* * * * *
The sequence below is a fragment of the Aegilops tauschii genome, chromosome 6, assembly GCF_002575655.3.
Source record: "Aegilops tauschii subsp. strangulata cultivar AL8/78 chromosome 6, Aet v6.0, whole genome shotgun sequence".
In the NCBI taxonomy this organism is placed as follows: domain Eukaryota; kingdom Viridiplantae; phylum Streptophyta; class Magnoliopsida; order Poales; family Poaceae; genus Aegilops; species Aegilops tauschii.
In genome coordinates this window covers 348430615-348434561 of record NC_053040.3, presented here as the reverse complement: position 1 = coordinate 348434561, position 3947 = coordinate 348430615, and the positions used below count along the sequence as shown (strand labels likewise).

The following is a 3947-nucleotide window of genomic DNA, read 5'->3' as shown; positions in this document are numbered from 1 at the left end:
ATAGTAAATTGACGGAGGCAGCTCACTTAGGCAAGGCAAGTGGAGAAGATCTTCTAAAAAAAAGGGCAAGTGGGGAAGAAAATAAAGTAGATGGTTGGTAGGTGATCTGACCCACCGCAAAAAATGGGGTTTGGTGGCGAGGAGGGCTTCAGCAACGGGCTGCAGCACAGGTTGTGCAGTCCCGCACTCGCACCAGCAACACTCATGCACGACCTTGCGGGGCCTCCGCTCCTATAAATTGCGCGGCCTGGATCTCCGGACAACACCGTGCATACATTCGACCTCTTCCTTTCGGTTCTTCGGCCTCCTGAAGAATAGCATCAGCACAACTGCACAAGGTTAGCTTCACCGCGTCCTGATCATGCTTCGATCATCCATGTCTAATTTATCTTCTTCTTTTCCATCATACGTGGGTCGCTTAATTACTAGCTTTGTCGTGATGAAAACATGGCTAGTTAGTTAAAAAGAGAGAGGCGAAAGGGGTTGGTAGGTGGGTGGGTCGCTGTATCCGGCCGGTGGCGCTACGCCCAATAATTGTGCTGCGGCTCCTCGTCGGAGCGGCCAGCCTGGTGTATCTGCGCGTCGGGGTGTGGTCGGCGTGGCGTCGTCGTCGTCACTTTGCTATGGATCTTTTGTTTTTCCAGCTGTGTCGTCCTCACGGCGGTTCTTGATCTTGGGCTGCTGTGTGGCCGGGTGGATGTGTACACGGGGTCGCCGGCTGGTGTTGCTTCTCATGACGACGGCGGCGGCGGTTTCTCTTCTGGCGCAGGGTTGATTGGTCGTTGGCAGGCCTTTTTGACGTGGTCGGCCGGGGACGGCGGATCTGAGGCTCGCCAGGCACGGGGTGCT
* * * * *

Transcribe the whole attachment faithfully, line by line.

The sequence below is a fragment of the Aegilops tauschii genome, chromosome 6, assembly GCF_002575655.3.
Source record: "Aegilops tauschii subsp. strangulata cultivar AL8/78 chromosome 6, Aet v6.0, whole genome shotgun sequence".
In the NCBI taxonomy this organism is placed as follows: domain Eukaryota; kingdom Viridiplantae; phylum Streptophyta; class Magnoliopsida; order Poales; family Poaceae; genus Aegilops; species Aegilops tauschii.
In genome coordinates this window covers 348430615-348434561 of record NC_053040.3, presented here as the reverse complement: position 1 = coordinate 348434561, position 3947 = coordinate 348430615, and the positions used below count along the sequence as shown (strand labels likewise).

The following is a 3947-nucleotide window of genomic DNA, read 5'->3' as shown; positions in this document are numbered from 1 at the left end:
ATAGTAAATTGACGGAGGCAGCTCACTTAGGCAAGGCAAGTGGAGAAGATCTTCTAAAAAAAAGGGCAAGTGGGGAAGAAAATAAAGTAGATGGTTGGTAGGTGATCTGACCCACCGCAAAAAATGGGGTTTGGTGGCGAGGAGGGCTTCAGCAACGGGCTGCAGCACAGGTTGTGCAGTCCCGCACTCGCACCAGCAACACTCATGCACGACCTTGCGGGGCCTCCGCTCCTATAAATTGCGCGGCCTGGATCTCCGGACAACACCGTGCATACATTCGACCTCTTCCTTTCGGTTCTTCGGCCTCCTGAAGAATAGCATCAGCACAACTGCACAAGGTTAGCTTCACCGCGTCCTGATCATGCTTCGATCATCCATGTCTAATTTATCTTCTTCTTTTCCATCATACGTGGGTCGCTTAATTACTAGCTTTGTCGTGATGAAAACATGGCTAGTTAGTTAAAAAGAGAGAGGCGAAAGGGGTTGGTAGGTGGGTGGGTCGCTGTATCCGGCCGGTGGCGCTACGCCCAATAATTGTGCTGCGGCTCCTCGTCGGAGCGGCCAGCCTGGTGTATCTGCGCGTCGGGGTGTGGTCGGCGTGGCGTCGTCGTCGTCACTTTGCTATGGATCTTTTGTTTTTCCAGCTGTGTCGTCCTCACGGCGGTTCTTGATCTTGGGCTGCTGTGTGGCCGGGTGGATGTGTACACGGGGTCGCCGGCTGGTGTTGCTTCTCATGACGACGGCGGCGGCGGTTTCTCTTCTGGCGCAGGGTTGATTGGTCGTTGGCAGGCCTTTTTGACGTGGTCGGCCGGGGACGGCGGATCTGAGGCTCGCCAGGCACGGGGTGCT